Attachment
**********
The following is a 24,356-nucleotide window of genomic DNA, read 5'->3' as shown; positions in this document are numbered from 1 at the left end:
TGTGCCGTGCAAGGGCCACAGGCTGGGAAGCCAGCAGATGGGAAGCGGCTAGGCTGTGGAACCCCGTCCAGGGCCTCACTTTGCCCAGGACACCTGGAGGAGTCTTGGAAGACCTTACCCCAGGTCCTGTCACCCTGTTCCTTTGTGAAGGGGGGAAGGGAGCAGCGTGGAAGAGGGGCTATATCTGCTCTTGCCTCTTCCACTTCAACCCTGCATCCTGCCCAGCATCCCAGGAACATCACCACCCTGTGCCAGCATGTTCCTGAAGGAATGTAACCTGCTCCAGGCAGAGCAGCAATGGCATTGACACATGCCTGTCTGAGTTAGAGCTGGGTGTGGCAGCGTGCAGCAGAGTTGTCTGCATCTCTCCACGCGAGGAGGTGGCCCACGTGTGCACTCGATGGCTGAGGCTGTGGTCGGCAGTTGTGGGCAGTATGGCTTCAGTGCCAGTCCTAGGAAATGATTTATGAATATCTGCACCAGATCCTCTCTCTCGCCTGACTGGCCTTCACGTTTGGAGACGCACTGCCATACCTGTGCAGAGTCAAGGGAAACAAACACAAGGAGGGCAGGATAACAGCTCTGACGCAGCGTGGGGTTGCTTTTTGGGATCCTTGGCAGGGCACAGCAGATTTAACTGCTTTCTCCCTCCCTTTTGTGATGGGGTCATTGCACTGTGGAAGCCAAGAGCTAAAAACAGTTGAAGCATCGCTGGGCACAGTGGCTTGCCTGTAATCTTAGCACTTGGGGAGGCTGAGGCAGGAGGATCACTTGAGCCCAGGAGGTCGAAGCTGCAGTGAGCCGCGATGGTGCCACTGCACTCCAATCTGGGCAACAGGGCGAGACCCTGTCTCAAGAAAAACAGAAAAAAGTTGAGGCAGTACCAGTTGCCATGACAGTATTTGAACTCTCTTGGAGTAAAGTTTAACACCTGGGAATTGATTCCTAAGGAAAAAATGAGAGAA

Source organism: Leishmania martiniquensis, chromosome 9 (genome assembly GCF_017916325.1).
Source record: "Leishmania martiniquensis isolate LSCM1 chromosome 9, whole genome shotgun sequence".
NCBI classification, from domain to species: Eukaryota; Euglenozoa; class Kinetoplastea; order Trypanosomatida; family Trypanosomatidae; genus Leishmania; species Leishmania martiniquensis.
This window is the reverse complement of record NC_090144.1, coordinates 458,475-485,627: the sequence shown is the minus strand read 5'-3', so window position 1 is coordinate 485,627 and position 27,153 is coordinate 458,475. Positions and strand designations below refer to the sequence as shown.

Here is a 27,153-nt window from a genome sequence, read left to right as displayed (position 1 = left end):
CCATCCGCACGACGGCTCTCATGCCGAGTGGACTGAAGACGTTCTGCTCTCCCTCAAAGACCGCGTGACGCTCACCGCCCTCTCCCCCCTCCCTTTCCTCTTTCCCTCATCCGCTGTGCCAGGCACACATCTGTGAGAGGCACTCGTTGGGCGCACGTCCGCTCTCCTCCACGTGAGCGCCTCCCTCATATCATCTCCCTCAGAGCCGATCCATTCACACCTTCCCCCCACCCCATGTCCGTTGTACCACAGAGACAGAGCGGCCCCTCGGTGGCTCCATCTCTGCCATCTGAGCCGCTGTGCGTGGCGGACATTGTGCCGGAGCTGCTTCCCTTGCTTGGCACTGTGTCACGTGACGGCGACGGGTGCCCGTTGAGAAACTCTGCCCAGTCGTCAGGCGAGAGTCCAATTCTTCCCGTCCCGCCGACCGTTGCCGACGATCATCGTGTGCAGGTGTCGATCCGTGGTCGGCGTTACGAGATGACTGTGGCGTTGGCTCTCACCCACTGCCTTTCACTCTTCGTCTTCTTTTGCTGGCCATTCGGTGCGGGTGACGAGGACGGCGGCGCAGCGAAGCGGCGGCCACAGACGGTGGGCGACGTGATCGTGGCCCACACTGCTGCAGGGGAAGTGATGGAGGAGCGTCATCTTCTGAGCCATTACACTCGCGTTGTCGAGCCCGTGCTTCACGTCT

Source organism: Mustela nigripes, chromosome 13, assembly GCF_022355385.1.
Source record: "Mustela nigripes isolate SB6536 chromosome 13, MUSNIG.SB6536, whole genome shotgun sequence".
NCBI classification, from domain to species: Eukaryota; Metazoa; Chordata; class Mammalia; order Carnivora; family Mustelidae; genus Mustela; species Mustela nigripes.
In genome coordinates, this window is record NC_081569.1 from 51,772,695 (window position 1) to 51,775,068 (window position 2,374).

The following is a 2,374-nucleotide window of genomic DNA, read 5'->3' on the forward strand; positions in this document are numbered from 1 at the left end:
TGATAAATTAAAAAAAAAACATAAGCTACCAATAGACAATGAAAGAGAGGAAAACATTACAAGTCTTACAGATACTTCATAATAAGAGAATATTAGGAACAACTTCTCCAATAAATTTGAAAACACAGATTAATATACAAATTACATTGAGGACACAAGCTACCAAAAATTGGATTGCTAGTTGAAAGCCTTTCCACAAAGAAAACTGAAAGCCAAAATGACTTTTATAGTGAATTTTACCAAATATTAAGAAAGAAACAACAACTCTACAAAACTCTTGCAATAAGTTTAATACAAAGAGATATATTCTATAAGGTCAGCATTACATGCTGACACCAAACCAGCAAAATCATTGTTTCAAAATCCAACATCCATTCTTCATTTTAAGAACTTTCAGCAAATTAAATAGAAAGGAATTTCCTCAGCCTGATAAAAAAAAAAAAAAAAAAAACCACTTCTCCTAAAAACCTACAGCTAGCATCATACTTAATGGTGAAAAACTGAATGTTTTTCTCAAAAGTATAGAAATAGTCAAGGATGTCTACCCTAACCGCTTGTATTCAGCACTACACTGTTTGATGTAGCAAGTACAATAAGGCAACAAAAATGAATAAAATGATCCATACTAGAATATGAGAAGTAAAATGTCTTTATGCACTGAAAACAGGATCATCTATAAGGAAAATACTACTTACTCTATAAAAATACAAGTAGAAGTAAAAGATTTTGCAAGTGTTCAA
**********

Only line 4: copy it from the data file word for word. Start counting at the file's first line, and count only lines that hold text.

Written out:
Source record: "Leishmania martiniquensis isolate LSCM1 chromosome 9, whole genome shotgun sequence".